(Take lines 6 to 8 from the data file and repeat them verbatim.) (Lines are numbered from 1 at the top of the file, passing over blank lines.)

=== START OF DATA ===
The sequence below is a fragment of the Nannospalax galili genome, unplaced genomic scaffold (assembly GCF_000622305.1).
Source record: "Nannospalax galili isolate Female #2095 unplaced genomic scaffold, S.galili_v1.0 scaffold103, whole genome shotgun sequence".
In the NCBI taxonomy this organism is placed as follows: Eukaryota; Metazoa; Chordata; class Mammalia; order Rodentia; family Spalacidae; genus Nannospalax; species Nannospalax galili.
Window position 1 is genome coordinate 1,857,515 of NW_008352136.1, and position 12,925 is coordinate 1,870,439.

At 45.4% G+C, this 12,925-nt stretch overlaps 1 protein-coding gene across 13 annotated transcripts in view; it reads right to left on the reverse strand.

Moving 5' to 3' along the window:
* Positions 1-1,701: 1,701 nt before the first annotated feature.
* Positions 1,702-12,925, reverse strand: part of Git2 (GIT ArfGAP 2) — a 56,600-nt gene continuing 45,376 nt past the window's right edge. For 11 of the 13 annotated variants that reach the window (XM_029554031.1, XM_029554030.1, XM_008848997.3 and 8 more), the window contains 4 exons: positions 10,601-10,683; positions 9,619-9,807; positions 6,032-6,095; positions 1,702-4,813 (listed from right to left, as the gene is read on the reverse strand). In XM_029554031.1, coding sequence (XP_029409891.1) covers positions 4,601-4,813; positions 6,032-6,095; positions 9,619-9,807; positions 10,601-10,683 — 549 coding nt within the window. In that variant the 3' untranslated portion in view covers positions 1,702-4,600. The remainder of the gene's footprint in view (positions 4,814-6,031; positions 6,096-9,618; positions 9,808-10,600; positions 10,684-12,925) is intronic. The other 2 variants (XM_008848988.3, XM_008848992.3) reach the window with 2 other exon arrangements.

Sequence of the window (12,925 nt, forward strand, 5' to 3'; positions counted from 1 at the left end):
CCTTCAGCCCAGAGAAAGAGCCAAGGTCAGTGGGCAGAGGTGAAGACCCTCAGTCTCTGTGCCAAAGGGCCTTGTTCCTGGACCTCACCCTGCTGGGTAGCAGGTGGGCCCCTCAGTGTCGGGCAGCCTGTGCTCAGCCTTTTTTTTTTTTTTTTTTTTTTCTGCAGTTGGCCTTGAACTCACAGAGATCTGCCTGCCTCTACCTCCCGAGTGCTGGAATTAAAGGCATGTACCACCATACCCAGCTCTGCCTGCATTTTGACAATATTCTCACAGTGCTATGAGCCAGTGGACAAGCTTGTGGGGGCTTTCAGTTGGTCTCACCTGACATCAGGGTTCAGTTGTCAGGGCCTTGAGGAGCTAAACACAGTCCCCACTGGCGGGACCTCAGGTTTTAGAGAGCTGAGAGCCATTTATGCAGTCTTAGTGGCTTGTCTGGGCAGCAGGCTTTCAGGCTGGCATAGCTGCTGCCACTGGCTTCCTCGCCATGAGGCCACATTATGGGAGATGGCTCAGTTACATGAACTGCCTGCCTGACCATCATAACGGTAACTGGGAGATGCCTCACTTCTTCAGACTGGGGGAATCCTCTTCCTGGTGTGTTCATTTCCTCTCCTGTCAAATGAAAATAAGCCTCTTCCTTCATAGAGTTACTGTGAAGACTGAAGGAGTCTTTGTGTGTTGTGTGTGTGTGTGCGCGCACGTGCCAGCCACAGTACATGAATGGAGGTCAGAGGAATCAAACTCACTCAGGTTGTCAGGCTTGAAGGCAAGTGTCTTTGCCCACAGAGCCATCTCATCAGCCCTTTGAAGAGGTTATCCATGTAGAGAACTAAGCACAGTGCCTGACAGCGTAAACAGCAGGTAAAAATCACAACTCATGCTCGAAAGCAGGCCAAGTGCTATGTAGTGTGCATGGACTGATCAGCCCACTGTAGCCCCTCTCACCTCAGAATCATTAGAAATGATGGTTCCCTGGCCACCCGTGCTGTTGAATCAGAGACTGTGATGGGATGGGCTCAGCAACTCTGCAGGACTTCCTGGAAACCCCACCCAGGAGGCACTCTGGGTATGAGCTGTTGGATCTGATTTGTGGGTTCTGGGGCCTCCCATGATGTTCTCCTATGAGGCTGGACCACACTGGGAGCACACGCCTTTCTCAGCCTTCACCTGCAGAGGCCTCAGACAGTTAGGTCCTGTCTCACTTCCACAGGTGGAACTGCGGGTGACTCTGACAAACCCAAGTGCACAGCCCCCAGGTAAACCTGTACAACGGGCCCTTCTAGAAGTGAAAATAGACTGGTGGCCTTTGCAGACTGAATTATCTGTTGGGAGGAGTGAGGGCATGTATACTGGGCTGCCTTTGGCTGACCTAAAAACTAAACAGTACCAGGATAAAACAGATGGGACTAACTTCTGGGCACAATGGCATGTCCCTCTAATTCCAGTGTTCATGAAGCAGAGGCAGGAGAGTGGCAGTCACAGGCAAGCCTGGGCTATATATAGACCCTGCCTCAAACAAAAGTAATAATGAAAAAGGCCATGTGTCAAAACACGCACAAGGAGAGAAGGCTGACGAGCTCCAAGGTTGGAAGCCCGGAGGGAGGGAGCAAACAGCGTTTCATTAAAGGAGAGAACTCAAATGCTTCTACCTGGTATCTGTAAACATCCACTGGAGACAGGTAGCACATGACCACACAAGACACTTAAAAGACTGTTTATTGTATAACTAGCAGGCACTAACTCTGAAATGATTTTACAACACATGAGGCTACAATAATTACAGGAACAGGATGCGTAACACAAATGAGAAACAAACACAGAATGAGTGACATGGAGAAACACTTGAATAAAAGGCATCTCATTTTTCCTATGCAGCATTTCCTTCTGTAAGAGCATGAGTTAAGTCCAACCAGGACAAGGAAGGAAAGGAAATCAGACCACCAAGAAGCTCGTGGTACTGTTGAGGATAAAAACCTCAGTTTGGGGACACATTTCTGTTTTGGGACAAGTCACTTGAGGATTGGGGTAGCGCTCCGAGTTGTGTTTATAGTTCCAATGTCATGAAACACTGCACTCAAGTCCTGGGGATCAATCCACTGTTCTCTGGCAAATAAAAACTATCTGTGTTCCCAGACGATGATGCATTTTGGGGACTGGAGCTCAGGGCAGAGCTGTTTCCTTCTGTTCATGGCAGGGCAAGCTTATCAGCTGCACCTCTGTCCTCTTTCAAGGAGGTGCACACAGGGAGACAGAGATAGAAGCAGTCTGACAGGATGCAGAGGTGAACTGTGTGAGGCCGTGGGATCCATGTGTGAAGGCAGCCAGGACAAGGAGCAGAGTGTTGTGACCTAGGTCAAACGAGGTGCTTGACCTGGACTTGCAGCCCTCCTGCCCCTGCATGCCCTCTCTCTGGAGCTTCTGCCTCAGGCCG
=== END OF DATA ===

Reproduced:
Moving 5' to 3' along the window:
* Positions 1-1,701: 1,701 nt before the first annotated feature.
* Positions 1,702-12,925, reverse strand: part of Git2 (GIT ArfGAP 2) — a 56,600-nt gene continuing 45,376 nt past the window's right edge. For 11 of the 13 annotated variants that reach the window (XM_029554031.1, XM_029554030.1, XM_008848997.3 and 8 more), the window contains 4 exons: positions 10,601-10,683; positions 9,619-9,807; positions 6,032-6,095; positions 1,702-4,813 (listed from right to left, as the gene is read on the reverse strand). In XM_029554031.1, coding sequence (XP_029409891.1) covers positions 4,601-4,813; positions 6,032-6,095; positions 9,619-9,807; positions 10,601-10,683 — 549 coding nt within the window. In that variant the 3' untranslated portion in view covers positions 1,702-4,600. The remainder of the gene's footprint in view (positions 4,814-6,031; positions 6,096-9,618; positions 9,808-10,600; positions 10,684-12,925) is intronic. The other 2 variants (XM_008848988.3, XM_008848992.3) reach the window with 2 other exon arrangements.